Imagination is good, experience is better: If you place your hands on your belly or flanks and try to ‘breathe them away’ while inhaling, you automatically draw your breath deeper into the lungs and activate your thoracic diaphragm. This technique called contact breathing helps us to increase the breathing movement for a few minutes. With experience, we get a better feeling for what breathing does to our body. And how we can change the effect with a few simple methods.

Unexpected Results

A new study indicates that we can influence our breathing by using special techniques. Epe Radünz and the meditation researcher Dr Ulrich Ott have investigated the potential effects of various yoga exercises upon our breathing. 36 men and women took part in an eight-week programme.

Within two weeks at a time, they were shown a specific breathing technique and then practised it daily. In a questionnaire, they detailed their subjective physical and mental well-being. Most participants felt – for example – vitalised after exercising ‘Kapalabhati’, a forceful and rapid way of exhaling. The same was not the case after practising alternative nostril breathing – most participants did not experience a positive effect.

Epe Radünz and Ott were surprised by that result. Their explanation: Alternative nostril breathing is harder to learn and more difficult to integrate into our every-day routine. Soothing effects might therefore only show after longer practice. Many participants did, however, benefit from slowing down their breathing. They felt more relaxed and had a sense of well-being.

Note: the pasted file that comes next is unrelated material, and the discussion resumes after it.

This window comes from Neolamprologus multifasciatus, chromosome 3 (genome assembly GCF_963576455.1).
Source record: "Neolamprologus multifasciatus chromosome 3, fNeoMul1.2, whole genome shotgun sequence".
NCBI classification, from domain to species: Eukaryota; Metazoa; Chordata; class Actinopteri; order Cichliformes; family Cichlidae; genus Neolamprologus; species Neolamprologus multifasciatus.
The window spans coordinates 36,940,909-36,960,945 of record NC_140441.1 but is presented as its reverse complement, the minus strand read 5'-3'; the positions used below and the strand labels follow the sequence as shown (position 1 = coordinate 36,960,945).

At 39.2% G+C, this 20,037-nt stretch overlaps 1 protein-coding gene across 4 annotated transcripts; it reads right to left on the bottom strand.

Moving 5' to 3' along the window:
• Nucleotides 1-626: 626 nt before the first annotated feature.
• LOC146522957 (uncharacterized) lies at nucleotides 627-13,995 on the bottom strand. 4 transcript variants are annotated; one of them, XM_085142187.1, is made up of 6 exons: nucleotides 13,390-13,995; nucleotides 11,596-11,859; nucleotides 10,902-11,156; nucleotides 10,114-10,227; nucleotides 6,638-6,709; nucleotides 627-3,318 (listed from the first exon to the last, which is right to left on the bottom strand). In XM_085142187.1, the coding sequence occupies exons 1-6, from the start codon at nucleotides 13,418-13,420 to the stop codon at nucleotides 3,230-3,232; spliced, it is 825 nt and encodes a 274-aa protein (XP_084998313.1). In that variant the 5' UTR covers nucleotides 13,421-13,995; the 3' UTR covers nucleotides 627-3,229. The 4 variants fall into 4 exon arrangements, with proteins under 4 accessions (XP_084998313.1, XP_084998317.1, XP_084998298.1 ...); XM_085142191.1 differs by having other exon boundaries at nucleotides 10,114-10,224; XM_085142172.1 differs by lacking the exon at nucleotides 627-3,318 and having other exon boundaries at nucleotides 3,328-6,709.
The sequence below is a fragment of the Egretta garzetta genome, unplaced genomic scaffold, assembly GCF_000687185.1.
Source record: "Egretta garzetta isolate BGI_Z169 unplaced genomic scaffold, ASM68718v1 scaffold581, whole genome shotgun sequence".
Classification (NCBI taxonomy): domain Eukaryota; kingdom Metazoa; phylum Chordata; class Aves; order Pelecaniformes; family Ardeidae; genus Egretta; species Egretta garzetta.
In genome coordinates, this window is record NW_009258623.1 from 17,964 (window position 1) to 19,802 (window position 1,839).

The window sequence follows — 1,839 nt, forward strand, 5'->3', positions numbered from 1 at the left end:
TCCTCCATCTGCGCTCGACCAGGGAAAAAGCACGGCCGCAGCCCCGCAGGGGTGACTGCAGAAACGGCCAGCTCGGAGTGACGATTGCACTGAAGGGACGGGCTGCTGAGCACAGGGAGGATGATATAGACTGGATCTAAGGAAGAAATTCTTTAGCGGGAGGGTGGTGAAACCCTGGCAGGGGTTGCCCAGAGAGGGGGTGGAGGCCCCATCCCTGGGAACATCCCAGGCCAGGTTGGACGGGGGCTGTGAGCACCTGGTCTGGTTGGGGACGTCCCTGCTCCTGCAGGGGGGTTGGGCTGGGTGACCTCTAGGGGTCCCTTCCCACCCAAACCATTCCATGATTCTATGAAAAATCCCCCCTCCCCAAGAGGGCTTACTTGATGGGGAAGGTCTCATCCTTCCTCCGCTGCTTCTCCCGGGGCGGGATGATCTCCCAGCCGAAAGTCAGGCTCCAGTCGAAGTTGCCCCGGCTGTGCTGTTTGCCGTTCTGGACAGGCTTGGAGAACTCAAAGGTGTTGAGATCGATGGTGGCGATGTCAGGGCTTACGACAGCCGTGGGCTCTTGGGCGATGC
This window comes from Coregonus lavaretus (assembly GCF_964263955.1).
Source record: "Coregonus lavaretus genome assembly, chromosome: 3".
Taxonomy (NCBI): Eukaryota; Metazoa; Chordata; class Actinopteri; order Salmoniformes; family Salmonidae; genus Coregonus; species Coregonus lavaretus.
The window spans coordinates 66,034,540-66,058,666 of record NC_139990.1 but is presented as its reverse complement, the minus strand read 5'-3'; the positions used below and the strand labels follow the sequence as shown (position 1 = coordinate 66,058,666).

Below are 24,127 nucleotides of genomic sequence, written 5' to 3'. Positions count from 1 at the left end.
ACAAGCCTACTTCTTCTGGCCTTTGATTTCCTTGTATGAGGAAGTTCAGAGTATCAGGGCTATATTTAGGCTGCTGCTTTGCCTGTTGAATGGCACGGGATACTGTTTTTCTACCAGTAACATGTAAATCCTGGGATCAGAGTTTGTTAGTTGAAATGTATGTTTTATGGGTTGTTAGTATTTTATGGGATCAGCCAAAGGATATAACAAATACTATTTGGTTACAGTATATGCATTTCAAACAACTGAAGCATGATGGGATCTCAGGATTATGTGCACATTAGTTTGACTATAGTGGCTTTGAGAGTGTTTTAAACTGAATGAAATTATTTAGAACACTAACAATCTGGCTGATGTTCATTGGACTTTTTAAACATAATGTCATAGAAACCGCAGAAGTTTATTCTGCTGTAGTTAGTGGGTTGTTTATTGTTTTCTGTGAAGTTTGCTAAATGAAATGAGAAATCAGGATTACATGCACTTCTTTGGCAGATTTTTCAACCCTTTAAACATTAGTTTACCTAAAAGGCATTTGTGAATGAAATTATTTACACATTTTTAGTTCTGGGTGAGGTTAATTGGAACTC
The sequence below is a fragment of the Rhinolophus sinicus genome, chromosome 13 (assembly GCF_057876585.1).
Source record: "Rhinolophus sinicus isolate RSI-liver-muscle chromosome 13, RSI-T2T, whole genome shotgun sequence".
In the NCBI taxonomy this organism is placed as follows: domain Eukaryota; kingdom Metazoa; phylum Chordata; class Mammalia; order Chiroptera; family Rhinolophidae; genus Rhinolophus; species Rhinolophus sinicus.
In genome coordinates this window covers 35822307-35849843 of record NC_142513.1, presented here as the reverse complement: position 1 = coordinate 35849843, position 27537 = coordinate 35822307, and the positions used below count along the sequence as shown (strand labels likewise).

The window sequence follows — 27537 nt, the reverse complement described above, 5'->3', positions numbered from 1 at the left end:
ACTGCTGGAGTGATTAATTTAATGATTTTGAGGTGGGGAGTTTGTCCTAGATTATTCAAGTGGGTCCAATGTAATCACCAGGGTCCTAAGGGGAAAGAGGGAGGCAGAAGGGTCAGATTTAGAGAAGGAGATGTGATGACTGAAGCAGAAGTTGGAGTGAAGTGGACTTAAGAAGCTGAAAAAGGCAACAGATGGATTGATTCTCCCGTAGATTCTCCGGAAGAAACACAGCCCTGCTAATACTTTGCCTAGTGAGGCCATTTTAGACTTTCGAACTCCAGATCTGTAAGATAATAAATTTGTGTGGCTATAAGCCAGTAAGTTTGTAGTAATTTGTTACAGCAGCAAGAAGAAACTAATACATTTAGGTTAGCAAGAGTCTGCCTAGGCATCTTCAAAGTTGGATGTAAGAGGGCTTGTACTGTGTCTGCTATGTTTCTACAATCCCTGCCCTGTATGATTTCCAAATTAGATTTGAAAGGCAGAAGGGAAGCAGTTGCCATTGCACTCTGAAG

Relax With Four-Seven-Eleven

‘Decelerated breathing’ seems to be the key to more relaxation and well-being, says Professor Thomas H. Loew, consulting physician for psychosomatic medicine and psychotherapy at the University Hospital Regensburg.

It is still unknown what exactly happens in the brain during the process. Neither do we know the roles played by the two antagonists in our autonomous nervous system, the sympathetic nerve and the parasympathetic nerve. The sympathetic nerve increases the motivation of our body, our pulse and our blood pressure. The parasympathetic nerve, on the other hand, increases calmness and regeneration. With decelerated breathing, it seems to gain the upper hand and spread its calming effects: Our heartbeat slows down, our blood pressure decreases. A feeling of relaxation prevails.

In order to experience that calming effect, however, you also need patience. Loew explains: ‘When stressed, take a deep breath? That is a well-meaning advice, but of course it is not enough.’ He recommends the ‘4711 approach’, like the traditional perfume brand from Cologne: breathe in for four seconds, breathe out for seven seconds, and keep this rhythm for eleven minutes.